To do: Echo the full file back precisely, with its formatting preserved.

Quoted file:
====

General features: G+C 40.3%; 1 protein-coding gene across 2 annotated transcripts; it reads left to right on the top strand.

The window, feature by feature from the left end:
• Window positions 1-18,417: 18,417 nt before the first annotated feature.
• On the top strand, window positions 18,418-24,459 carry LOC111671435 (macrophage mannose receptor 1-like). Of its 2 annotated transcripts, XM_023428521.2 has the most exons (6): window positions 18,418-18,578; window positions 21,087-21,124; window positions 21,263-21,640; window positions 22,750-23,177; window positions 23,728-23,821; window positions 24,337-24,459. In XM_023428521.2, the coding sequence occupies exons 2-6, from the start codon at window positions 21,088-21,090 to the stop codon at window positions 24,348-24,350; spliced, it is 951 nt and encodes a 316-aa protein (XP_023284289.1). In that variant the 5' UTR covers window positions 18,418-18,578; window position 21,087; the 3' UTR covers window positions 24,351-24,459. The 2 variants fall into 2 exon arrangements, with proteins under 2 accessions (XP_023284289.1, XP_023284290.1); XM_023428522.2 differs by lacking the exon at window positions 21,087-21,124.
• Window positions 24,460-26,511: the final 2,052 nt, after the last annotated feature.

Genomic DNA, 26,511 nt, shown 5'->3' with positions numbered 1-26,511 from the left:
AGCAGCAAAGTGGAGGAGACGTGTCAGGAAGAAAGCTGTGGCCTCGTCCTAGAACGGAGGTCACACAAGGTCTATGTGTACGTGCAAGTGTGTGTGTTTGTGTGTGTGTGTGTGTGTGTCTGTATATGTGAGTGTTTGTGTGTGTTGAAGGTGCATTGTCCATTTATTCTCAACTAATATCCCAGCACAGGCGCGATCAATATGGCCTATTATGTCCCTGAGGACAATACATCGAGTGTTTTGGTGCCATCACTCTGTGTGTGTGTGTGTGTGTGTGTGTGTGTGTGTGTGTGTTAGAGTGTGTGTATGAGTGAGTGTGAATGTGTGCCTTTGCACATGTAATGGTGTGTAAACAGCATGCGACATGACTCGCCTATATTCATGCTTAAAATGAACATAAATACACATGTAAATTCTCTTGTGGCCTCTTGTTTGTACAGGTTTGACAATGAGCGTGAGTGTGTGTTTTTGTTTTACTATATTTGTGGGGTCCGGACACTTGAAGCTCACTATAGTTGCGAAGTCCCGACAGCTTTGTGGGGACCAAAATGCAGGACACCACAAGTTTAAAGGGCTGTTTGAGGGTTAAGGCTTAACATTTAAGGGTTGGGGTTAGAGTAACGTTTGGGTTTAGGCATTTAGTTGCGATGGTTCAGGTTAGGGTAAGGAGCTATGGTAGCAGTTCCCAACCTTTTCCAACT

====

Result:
General features: G+C 40.3%; 1 protein-coding gene across 2 annotated transcripts; it reads left to right on the top strand.

The window, feature by feature from the left end:
• Window positions 1-18,417: 18,417 nt before the first annotated feature.
• On the top strand, window positions 18,418-24,459 carry LOC111671435 (macrophage mannose receptor 1-like). Of its 2 annotated transcripts, XM_023428521.2 has the most exons (6): window positions 18,418-18,578; window positions 21,087-21,124; window positions 21,263-21,640; window positions 22,750-23,177; window positions 23,728-23,821; window positions 24,337-24,459. In XM_023428521.2, the coding sequence occupies exons 2-6, from the start codon at window positions 21,088-21,090 to the stop codon at window positions 24,348-24,350; spliced, it is 951 nt and encodes a 316-aa protein (XP_023284289.1). In that variant the 5' UTR covers window positions 18,418-18,578; window position 21,087; the 3' UTR covers window positions 24,351-24,459. The 2 variants fall into 2 exon arrangements, with proteins under 2 accessions (XP_023284289.1, XP_023284290.1); XM_023428522.2 differs by lacking the exon at window positions 21,087-21,124.
• Window positions 24,460-26,511: the final 2,052 nt, after the last annotated feature.

Genomic DNA, 26,511 nt, shown 5'->3' with positions numbered 1-26,511 from the left:
AGCAGCAAAGTGGAGGAGACGTGTCAGGAAGAAAGCTGTGGCCTCGTCCTAGAACGGAGGTCACACAAGGTCTATGTGTACGTGCAAGTGTGTGTGTTTGTGTGTGTGTGTGTGTGTGTCTGTATATGTGAGTGTTTGTGTGTGTTGAAGGTGCATTGTCCATTTATTCTCAACTAATATCCCAGCACAGGCGCGATCAATATGGCCTATTATGTCCCTGAGGACAATACATCGAGTGTTTTGGTGCCATCACTCTGTGTGTGTGTGTGTGTGTGTGTGTGTGTGTGTGTGTGTTAGAGTGTGTGTATGAGTGAGTGTGAATGTGTGCCTTTGCACATGTAATGGTGTGTAAACAGCATGCGACATGACTCGCCTATATTCATGCTTAAAATGAACATAAATACACATGTAAATTCTCTTGTGGCCTCTTGTTTGTACAGGTTTGACAATGAGCGTGAGTGTGTGTTTTTGTTTTACTATATTTGTGGGGTCCGGACACTTGAAGCTCACTATAGTTGCGAAGTCCCGACAGCTTTGTGGGGACCAAAATGCAGGACACCACAAGTTTAAAGGGCTGTTTGAGGGTTAAGGCTTAACATTTAAGGGTTGGGGTTAGAGTAACGTTTGGGTTTAGGCATTTAGTTGCGATGGTTCAGGTTAGGGTAAGGAGCTATGGTAGCAGTTCCCAACCTTTTCCAACT